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Pressure grows on planning fee reform

by on November 12, 2015

The Local Government Association (LGA) has stepped up its pressure on the Government to allow councils to set their own planning fees.

The Association is urging the administration to remove the cap introduced in 2012 when the Chancellor spells out the results of his spending review in the Autumn Statement due on 27 November. There is speculation that the Treasury, keen to see the pace of house building accelerate, is sympathetic.

The LGA said existing nationally-set planning fees had only covered around two-thirds of the actual costs faced by councils in handling planning applications since 2012.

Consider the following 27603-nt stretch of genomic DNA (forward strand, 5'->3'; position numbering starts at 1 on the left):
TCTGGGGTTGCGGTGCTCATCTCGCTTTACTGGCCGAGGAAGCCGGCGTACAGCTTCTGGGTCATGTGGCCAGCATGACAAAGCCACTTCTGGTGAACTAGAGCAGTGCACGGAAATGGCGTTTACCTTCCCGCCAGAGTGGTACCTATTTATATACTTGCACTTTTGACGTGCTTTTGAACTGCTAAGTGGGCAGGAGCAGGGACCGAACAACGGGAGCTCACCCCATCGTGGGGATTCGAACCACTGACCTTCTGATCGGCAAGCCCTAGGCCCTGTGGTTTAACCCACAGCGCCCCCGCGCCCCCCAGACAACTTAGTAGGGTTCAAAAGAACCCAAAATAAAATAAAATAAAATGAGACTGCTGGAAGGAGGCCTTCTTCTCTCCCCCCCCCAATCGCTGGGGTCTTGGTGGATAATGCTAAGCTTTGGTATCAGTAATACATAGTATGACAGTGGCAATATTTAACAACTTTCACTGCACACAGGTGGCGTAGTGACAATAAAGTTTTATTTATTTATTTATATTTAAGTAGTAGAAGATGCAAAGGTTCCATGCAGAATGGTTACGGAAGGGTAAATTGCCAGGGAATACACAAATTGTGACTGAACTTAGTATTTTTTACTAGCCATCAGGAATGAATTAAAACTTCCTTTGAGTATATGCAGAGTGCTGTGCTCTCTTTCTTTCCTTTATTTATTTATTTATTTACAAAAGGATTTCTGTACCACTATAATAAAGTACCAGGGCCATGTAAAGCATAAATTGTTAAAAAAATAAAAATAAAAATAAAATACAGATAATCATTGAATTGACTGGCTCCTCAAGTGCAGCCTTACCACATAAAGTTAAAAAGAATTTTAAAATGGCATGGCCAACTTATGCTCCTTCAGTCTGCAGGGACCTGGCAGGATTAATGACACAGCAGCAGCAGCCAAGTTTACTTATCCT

The organisation which represents local authorities across England estimated that the shortfall had already cost councils £450,000 over the past three years and the cost of planning applications was increasing annually by around £150,000.

The LGA also stressed that two thirds of private sector respondents to a survey by the developers’ trade body the British Property Federation had indicated a willingness to pay higher planning fees to help planning departments provide an effective service.

LGA housing spokesman Peter Box said: “It is unacceptable for communities to keep being forced to spend hundreds of millions each year to cover a third of the cost of all planning applications.

Government should recognise the huge pressure this is placing on already stretched planning departments that are crucial to building the homes and roads that local communities need but which have seen 46 per cent reductions in funding over the past five years.”

He added: “The Spending Review should allow local authorities to recover the actual cost of applications and end such a needless waste of taxpayers’ money when developers are willing to pay more.”

View the press release

Roger Milne

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